3 Steps to Make Sure Cavities Never Happen
Prevention & Treatment Though many think of cavities as a “normal” part of growing up, the truth is that cavities really shouldn’t be happening.
6 Ways to Crush the Brush Battle
Here are 6 quick ways to make your morning and evening toothbrushing routine a little more fun:
- Play a song. Identify a fun, upbeat song that is about two minutes long. Start brushing when the song begins and keep going until the end.
- Brush together. When it is time for children to brush their teeth, brush with them. They’ll have more fun and learn better technique by watching you.
- Have a sibling sing-a-long. Have one child sing the first two verses of a song while the other brushes. When one child is done singing, it’s their turn to brush.
- Download an app. Several free toothbrushing apps include timers and fun games that encourage children to brush for the full two minutes.
- Make a brush chart. Make a monthly brush chart that rewards your child with a sticker for every time they brush. When their brush chart is complete, reward them with a prize.
- Let your child choose his or her own toothbrush. Next time you’re at the store, let your child choose a toothbrush. A favorite cartoon character may be just the thing you need to help you win the brush battle.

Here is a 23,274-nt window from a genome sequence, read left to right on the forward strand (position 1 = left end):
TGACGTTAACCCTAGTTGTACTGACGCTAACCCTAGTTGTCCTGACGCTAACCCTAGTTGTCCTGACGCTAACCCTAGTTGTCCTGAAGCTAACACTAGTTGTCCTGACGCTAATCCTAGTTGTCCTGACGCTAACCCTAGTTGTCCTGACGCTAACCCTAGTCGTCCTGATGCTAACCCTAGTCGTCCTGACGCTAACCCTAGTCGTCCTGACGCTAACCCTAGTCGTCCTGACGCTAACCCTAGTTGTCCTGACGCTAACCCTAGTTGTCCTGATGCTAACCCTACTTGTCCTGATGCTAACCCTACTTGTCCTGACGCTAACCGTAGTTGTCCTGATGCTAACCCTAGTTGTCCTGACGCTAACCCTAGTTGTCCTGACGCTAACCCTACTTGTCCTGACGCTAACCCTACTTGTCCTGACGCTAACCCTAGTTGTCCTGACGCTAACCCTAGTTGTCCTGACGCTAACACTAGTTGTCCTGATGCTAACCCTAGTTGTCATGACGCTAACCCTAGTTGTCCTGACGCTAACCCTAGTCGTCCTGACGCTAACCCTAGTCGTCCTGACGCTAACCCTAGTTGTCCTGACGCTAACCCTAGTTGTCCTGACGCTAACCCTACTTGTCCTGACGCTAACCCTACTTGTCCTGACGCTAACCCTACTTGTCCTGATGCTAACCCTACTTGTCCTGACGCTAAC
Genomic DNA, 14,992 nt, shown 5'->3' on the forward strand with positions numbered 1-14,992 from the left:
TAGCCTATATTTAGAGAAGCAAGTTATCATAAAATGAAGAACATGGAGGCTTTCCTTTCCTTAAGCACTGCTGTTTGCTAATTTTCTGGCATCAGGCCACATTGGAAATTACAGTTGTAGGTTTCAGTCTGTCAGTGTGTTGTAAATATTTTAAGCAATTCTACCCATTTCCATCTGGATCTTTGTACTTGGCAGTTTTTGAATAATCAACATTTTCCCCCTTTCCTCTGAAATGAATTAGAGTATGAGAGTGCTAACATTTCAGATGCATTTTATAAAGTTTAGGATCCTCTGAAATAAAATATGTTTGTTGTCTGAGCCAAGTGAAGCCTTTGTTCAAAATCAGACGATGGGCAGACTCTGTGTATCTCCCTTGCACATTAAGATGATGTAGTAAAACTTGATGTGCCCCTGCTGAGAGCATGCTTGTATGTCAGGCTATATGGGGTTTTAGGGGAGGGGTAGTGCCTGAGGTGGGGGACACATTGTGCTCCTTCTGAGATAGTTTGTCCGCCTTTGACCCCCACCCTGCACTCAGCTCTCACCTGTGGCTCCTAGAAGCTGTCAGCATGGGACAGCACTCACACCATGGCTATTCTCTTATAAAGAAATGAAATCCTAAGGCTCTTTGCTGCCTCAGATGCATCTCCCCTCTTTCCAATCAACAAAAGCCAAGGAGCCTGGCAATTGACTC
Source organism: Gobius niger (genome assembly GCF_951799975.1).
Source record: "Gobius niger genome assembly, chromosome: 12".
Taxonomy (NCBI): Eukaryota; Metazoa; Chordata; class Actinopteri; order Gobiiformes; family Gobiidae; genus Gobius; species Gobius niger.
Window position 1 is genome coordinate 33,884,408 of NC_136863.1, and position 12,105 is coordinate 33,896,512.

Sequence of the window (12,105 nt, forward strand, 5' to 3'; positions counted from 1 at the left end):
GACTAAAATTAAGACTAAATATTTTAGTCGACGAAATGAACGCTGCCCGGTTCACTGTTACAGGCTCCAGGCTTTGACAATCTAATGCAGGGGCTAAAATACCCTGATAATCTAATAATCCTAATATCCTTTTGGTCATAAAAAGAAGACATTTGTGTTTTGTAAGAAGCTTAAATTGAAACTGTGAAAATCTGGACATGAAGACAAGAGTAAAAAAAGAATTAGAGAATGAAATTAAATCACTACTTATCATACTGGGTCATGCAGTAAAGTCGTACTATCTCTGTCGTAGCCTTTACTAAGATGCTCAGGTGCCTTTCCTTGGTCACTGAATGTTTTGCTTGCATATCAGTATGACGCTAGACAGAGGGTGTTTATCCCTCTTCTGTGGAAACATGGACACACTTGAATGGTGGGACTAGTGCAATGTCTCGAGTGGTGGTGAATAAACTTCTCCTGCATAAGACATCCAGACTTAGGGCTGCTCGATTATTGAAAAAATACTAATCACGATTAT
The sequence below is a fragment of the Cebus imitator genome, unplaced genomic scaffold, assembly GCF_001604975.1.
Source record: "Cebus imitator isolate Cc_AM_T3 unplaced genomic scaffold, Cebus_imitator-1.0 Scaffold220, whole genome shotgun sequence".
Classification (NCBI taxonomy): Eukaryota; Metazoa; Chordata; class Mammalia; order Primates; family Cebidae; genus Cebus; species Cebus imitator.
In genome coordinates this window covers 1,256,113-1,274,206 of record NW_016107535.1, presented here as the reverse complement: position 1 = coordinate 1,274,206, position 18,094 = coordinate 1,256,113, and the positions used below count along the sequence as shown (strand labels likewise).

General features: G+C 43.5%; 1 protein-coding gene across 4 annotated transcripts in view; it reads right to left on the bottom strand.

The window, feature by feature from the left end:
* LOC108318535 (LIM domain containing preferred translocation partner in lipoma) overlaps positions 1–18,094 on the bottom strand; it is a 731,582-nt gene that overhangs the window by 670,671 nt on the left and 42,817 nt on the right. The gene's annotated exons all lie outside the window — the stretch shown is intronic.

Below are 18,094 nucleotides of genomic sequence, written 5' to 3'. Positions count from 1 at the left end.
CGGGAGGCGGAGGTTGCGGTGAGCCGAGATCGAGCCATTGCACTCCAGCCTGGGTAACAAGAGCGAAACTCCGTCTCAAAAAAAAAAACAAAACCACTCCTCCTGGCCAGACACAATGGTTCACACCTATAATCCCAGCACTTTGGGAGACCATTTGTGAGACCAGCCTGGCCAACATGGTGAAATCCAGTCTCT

With 60 percent of children affected by tooth decay by age five, it’s easy to believe that cavities are just a normal part of life. But tooth decay, especially in children, can be prevented by developing positive oral health behaviors from an early age. Here are three simple steps you can take to ensure your child enjoys a lifetime of good oral health:
1. Make dental visits a priority
While most parents would never miss their child’s medical appointments, dental visits are often delayed or skipped completely. Visit a pediatric dentist once every six months, starting at age one or when teeth first begin to erupt, to ensure any identified problems are quickly resolved.
2. Commit to regular home care
Daily brushing and flossing go a long way in preventing cavities in children. Brush for two minutes, twice per day, with a fluoride toothpaste in the morning and before bed. Floss at least once per day.
3. Make water your drink of choice
Sipping juice, soda or other sugary beverages throughout the day produces acid that can severely damage children’s teeth. Make water your child’s default beverage, limiting other drinks to mealtimes only. Never send a baby or toddler to bed with anything other than water in their bottle.
Cavities should be the exception to the rule, not the norm. Keeping your child’s teeth healthy can help them avoid painful cavities, dangerous infections, sleeplessness and an array of other serious health consequences. Taking a moment to evaluate your daily routines can make all the difference in ensuring your child has a happy, healthy smile.